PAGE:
A New Commandment

April 24, 2016

Christ Church Episcopal, Norcross, GA
5th Sunday of Easter – 8:00 am service 
Acts 11:1-18; Revelation 21:1-6; John 13:31-35

Earlier this month, on April 4th, I was listening to NPR as I was getting ready for my day. They were talking about this day being the anniversary of the assassination of Dr. Martin Luther King, Jr. Each year, as part of the retelling of that story, an excerpt from his final speech, given the night before, is always included.

The year was 1968 and King was in Memphis, Tennessee speaking on behalf of the sanitation workers, among other things. In his speech he shared that the flight out of Atlanta that morning had been delayed because, knowing that King would be on-board, they had taken extra security measures to ensure the plane and its contents hadn’t been tampered with. King had also heard of threats after arriving in Memphis. Yet, in his speech on April 3rd, he ended with these familiar words:


“Well, I don’t know what will happen now. We’ve got some difficult days ahead. But it really doesn’t matter with me now, because I’ve been to the mountaintop.

And I don’t mind.

Like anybody, I would like to live a long life. Longevity has its place. But I’m not concerned about that now. I just want to do God’s will. And He’s allowed me to go up to the mountain. And I’ve looked over. And I’ve seen the Promised Land. I may not get there with you. But I want you to know tonight, that we, as a people, will get to the promised land!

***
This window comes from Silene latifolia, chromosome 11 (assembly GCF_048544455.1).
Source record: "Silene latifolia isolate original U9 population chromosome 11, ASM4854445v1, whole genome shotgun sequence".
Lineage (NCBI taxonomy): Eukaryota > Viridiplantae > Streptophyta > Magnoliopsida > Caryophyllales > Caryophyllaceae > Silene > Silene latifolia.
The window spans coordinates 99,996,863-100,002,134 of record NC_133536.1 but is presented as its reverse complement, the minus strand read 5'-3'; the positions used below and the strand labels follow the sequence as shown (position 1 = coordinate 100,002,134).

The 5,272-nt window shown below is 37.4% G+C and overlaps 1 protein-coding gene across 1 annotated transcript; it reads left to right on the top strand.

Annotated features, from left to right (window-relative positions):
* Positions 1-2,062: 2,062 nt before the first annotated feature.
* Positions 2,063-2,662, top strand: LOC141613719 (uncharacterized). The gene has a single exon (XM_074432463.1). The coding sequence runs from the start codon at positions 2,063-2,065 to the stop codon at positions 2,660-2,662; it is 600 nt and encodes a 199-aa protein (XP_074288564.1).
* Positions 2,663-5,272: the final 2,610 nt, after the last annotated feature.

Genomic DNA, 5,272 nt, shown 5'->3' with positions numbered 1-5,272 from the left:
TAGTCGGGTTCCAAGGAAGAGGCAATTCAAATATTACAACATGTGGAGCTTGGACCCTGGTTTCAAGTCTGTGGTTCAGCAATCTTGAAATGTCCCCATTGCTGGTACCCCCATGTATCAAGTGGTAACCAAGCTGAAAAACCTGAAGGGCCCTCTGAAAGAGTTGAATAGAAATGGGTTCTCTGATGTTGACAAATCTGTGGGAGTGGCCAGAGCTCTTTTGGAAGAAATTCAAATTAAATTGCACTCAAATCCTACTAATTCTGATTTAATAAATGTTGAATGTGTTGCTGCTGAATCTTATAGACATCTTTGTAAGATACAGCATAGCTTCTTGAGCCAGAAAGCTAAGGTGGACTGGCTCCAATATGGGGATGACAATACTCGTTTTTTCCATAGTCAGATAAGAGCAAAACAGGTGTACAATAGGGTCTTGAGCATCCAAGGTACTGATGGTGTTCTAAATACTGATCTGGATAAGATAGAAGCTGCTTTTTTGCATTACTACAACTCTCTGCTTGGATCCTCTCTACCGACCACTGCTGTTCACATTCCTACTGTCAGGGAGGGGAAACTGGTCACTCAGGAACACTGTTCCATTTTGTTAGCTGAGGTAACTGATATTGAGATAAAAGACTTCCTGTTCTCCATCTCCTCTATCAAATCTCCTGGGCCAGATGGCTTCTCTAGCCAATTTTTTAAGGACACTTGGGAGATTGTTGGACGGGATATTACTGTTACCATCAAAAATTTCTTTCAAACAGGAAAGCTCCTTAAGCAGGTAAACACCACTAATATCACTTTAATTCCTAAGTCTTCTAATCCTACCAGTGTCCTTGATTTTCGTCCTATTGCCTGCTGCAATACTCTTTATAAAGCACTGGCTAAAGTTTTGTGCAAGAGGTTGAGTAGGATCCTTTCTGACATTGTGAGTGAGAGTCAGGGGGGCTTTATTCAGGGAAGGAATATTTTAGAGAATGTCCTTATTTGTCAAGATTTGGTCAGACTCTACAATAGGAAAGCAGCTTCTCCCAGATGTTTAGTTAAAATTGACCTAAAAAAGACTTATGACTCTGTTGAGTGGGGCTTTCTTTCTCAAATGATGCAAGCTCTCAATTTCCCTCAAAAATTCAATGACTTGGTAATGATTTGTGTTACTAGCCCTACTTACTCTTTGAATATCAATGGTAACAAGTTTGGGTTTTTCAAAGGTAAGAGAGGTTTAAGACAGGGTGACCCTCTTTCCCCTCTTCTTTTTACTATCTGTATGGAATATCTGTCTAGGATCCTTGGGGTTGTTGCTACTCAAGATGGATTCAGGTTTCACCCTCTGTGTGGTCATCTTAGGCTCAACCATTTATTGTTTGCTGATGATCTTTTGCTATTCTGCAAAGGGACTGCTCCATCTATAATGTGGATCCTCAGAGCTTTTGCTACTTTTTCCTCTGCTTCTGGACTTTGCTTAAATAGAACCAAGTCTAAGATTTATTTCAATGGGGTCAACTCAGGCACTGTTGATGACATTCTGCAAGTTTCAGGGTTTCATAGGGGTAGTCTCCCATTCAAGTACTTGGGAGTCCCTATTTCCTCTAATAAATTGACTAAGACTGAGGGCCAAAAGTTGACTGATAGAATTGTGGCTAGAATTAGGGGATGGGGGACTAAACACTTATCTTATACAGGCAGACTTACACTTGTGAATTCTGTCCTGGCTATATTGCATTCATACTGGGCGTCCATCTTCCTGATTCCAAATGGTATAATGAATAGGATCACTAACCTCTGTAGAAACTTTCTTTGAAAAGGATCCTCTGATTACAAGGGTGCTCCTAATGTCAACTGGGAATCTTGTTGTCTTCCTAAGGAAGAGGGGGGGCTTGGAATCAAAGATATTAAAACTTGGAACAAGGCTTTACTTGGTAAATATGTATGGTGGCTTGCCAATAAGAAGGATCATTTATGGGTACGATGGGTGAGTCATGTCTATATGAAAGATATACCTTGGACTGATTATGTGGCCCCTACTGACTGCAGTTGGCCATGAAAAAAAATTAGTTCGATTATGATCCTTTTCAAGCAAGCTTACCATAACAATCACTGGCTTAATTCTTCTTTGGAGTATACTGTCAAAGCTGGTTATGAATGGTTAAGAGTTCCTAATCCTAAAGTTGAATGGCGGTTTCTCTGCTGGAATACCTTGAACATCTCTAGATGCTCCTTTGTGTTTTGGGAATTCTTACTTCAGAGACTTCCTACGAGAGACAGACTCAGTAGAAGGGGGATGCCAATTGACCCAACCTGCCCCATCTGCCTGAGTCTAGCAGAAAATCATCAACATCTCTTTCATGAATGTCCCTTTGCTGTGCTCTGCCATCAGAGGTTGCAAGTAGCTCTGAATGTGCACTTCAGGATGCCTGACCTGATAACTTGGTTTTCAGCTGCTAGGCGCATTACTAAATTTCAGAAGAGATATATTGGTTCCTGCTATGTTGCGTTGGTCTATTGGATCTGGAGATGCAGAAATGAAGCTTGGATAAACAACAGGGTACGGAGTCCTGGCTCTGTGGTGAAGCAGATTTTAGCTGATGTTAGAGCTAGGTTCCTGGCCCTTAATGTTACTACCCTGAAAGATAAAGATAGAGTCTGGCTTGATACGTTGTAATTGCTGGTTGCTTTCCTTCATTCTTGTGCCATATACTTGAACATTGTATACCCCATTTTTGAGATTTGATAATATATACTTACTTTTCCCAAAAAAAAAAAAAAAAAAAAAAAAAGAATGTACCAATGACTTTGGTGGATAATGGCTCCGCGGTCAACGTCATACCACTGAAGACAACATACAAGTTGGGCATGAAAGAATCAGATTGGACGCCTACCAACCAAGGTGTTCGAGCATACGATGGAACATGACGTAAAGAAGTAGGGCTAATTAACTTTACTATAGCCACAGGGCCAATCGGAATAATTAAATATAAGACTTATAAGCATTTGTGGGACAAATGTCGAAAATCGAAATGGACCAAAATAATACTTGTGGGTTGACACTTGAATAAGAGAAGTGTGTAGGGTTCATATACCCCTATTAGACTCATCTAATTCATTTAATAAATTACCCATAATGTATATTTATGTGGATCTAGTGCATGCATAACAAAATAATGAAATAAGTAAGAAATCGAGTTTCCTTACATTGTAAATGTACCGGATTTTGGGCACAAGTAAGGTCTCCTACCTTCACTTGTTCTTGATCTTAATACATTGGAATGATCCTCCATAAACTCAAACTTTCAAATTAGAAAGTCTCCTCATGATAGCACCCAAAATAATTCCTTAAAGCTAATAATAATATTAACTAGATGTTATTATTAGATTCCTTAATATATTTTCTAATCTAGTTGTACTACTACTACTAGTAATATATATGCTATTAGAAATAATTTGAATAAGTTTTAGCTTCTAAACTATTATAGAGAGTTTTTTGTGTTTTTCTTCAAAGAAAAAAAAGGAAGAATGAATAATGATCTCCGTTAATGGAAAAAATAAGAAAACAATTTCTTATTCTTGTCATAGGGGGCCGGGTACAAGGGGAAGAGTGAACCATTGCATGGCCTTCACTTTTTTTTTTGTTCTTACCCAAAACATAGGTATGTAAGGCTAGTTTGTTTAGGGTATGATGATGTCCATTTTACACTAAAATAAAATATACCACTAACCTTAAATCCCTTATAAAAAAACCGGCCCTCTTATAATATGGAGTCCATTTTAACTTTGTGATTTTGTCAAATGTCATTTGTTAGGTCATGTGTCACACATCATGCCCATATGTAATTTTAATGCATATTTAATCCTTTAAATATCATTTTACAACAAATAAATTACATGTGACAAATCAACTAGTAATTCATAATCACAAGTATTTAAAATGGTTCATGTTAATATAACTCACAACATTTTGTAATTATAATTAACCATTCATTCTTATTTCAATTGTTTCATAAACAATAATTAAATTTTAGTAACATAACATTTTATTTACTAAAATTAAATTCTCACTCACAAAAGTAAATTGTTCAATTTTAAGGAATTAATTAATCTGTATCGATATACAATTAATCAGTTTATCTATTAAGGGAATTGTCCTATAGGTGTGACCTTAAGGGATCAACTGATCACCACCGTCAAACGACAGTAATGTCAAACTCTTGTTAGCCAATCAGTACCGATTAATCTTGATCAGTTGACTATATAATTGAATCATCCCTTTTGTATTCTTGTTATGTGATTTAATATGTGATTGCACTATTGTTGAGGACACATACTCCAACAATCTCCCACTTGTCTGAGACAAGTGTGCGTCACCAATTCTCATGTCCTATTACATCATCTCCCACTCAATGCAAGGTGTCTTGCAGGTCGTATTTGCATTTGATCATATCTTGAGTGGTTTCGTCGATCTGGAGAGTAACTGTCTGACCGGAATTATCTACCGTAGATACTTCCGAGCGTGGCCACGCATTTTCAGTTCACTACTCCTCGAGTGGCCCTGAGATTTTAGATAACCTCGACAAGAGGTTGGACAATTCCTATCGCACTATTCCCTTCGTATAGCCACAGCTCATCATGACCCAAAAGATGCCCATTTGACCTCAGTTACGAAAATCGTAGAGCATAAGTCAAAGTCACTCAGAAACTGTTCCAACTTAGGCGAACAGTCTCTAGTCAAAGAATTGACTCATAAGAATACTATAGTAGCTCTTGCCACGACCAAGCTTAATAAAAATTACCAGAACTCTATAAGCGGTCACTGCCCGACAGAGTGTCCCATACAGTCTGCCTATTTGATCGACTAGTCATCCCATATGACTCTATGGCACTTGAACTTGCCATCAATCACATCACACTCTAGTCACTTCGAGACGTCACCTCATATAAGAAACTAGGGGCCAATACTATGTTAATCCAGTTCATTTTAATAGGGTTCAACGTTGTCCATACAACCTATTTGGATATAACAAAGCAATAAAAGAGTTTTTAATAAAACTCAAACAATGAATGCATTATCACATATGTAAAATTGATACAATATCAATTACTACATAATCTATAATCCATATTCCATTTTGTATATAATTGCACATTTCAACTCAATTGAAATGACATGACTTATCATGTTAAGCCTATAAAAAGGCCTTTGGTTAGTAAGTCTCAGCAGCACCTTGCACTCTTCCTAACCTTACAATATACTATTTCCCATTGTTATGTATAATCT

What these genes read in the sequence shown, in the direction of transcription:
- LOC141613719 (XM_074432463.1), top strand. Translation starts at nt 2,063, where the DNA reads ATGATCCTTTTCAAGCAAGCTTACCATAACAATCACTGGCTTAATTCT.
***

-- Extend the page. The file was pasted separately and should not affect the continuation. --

And so I’m happy, tonight.

I’m not worried about anything.

I’m not fearing any man!

Mine eyes have seen the glory of the coming of the Lord!!”[i]

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Christ Church Episcopal, Norcross, GA
4th Sunday of Easter  
Acts 9:36-43; Revelation 7:9-17; John 10:22-30; Psalm 23

Last Sunday we heard the story of the resurrected Jesus sharing some grilled fish on the sandy shore with his disciples. The interaction with Peter provides the ultimate commissioning of what Jesus’ followers are meant to do. They are to follow Jesus’ example. He has washed their feet, he has commanded them to love others as he has loved them, and in this story he concludes by three times asking Peter “Do you love me?” After the first reply of Yes!, Jesus then says: Feed my lambs. After the second reply, Jesus says: Tend my sheep. And, just for good measure, to the third Yes, Jesus replies: Feed my sheep.

In ancient times the role of the shepherd would have been understood by the hearers. For us, not so much. The closest experience I’ve had to tending sheep happened a couple of summers ago in Iona, Scotland on our J2A Pilgrimage.

sheep combinedIt was our first full day on the small island of Iona. After lunch our group of ten headed out to explore the island, toward the beach and unkempt “golf-course”. As we walked down the rugged road that ran between pastures and homes, we noticed a family in their yard up ahead. They, along with their border collie, were trying to herd their sheep into a corral. When they saw us approaching, they noticed our interest and asked if anyone would like to help. Piper and Shelby were all in and made haste into the yard. Sam Lyles, one of the leaders, stepped through the gate with camera in hand hoping to get some good shots, but quickly learned he, too, had been commissioned to help with the sheep. There was lots of running around, back and forth, flapping arms, yelling “Hah, hah!” and trying to get the sheep to go in a common direction – and I’ve got the video to prove it! It took a few tries, but they finally got it done! Success! Read the rest of this entry »

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